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But I’ve noticed something… odd.
I guess it is a sign of the times, but an alarming number of you are using AI content in a risky way.
You send me your sites, and I take a look, and within seconds I can tell that the content is generated with ChatGPT, usually 3.5 (because it’s free).
If I can tell so easily, don’t you think Google can? And is that content actually helpful?
In today’s email, I’m going to show you how you could write better and more helpful content using an AI writing assistant intended to get the best out of you in a more efficient way.
It’s called Reword and is this email’s sponsor:
Reword helps you to write articles that rank with a smart AI assistant.
Fresh content ideas, automatic topic suggestions, facts and statistics all handed to you.
You can even integrate into your WordPress blog so the AI can learn to write more like you.
Get a free 14-day trial by giving it a spin and see for yourself how AI can be used in the right way.
Sign-up 👉 Reword 14-day free trial
So what is it?
Reword is a powerful tool that can help writers create high-quality content that is both engaging and informative.
It’s designed to help you write content that ranks with on-the-fly SEO analysis as well as constant topic suggestions, identifying matching search intent, and more.
Using AI intelligently and ethically, writers can improve the reader experience and grow their website without resorting to spammy tactics.
It’s a writing editor that helps you maximize your output and ideas by helping you come up with ideas or write entire answers to a query.
I decided to give it a real test.
So I’ll pluck out a keyword and attempt to write an article with it.
I’ve chosen the dog niche, as I usually do for public examples, and settled on the keyword: “why does my dog keep licking his paws“.
I’m going to write the article using Reword and see how it performs. Let’s crack on!
I’ve started a new article inside Reword, and entered the keyword as my title exactly, plus a brief objective for the article:
That’s because I know that this is a keyword with volume already, so having an exact match title makes most sense.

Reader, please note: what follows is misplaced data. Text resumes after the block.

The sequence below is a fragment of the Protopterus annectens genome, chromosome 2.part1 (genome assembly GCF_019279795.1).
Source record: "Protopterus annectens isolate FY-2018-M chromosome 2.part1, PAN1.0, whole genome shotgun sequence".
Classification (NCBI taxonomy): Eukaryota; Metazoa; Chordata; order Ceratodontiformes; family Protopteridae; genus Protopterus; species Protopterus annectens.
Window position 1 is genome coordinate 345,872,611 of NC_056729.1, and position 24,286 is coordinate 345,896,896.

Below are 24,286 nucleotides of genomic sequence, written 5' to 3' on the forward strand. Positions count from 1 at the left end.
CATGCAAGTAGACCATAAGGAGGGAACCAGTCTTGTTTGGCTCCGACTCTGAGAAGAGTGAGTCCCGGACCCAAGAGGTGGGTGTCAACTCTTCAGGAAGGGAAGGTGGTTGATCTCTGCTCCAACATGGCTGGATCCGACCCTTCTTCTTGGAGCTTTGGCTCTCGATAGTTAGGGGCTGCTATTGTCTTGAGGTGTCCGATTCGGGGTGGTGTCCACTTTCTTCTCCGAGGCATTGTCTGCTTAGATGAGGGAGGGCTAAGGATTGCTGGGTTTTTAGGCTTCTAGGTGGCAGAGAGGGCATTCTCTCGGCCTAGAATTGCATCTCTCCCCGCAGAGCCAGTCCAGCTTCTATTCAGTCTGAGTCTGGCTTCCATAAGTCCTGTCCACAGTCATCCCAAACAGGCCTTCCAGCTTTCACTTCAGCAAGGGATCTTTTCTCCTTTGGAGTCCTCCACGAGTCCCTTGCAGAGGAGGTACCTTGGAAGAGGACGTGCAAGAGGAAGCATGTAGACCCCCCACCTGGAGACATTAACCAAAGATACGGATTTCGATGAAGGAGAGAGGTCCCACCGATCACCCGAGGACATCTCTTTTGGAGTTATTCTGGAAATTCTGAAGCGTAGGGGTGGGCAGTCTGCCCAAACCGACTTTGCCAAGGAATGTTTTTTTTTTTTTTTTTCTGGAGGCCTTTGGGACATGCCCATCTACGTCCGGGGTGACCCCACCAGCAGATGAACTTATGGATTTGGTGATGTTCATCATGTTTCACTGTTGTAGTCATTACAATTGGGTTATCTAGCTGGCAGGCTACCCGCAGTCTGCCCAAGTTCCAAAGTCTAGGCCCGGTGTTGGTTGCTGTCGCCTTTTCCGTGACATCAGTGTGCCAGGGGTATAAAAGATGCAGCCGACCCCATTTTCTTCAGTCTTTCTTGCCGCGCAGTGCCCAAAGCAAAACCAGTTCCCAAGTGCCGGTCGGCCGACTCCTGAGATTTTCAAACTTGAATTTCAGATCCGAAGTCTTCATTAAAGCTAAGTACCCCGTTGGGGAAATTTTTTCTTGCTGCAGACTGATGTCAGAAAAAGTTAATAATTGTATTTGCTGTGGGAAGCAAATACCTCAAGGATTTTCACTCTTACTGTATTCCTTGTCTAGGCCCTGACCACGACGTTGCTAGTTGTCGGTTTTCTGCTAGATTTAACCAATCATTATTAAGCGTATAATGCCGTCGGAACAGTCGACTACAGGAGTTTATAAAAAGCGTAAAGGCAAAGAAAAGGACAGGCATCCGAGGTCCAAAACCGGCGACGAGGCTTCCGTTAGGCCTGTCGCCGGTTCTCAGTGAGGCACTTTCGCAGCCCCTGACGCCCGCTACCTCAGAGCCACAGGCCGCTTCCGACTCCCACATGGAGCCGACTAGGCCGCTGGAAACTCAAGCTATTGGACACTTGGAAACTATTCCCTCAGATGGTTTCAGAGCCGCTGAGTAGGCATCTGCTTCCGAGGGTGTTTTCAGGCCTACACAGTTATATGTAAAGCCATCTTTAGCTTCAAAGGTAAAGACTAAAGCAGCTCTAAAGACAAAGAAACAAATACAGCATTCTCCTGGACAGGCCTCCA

Plus, it’s already a long keyword/title, so it’s already approaching the safe character limit for blog article titles.
I start out with a blank slate inside the tool, but I’m immediately offered questions I can ask the AI to help me know what I need to write in this article:
|Questions like “What subheadings matter to my readers the most?” is very relevant to my first aim|
At first, I do want to decide what topics need to be in this article, and that means what structure it needs to have. Ergo; subheadings.
I get some great suggestions that could really help me beef up the relevance of this article:
What is especially evident is that these aren’t some nonsense subheadings I often get from ChatGPT.
When I use my human brain, that can understand and appreciate the concerns of dog owners, these ideas make complete sense.
I start selecting which subheading ideas I think are most relevant, clicking on them in the order in which I want them to appear.
When I write articles, I want to give the most immediately asked questions first and the more obscure later. For example, I’m NOT going for “The Basics of Paw Licking In Dogs” first because it’s potentially too much explaining before giving the reader an actual answer — which means they can get annoyed, and bounce.
As it’s what you might call a “response post”, I’m looking to select around six subheading ideas that will likely easily get me to a 1000-1500 word article.
There’s no exact requirement for word counts, there never is, but I’ve enough subtopics to cover here to make it a good reason to do it.
I’ve selected the subheading ideas in an order that I think most makes sense for a dog owner who might lead from one question or thought process to the next:
Why does my dog lick his paws -> Is it a bad thing? -> How do I prevent it? -> Prevention methods -> Seek professional help
It makes most sense to me in this order.
So now I have my structure for a brand new article, and it took literally less than a minute.
Now let’s actually write it.
The way I’d like to do this is by getting involved in the introduction of the article myself and define a good starting point.
Then from there, hopefully the AI can take that information and write the rest.
AI writers often get a bit lost inside long winding introductions and I want to keep it neat and tidy to a method which I know works. That method is as simple as identifying the readers problem, agitating it, and then offering a solution, nice and quickly:
I’ve started my snappy introduction and then opened the Command feature inside Reword to ask the AI to write the “featured snippet” answer block.
I want the readers to fall onto the article and get some kind of ready solution upfront.
The exact phrase I entered was:
“Add one concise paragraph that directly answers the question “why does my dog keep licking his paws?” in 50 words or less.”
I was pleasantly surprised by the output:
|Wow, now that’s a good featured snippet!|
Now I’ll move onto each subheading and get the AI to write the rest for me.
All I need to do is select the subheading and then use the Enrich feature of Reword:
And as if by magic, it’s off to the races, writing it for me:
|It produces six further subheadings in total, not seen here.|
Granted, there’s not a ton of information for each.
But I can easily improve that by selecting these sections, and asking it to Enrich again.
You also have to keep in mind that perhaps simpler is better.
Not every reader needs a history lesson about dog parasites and the thousands of types of them. They just want to know what may be some of the causes, so they can understand what they’re dealing with.
As I moved on to the next subheading, I discovered that the AI can’t always get it right:
What I was expecting was for the AI to answer this query succinctly in this introductory paragraph.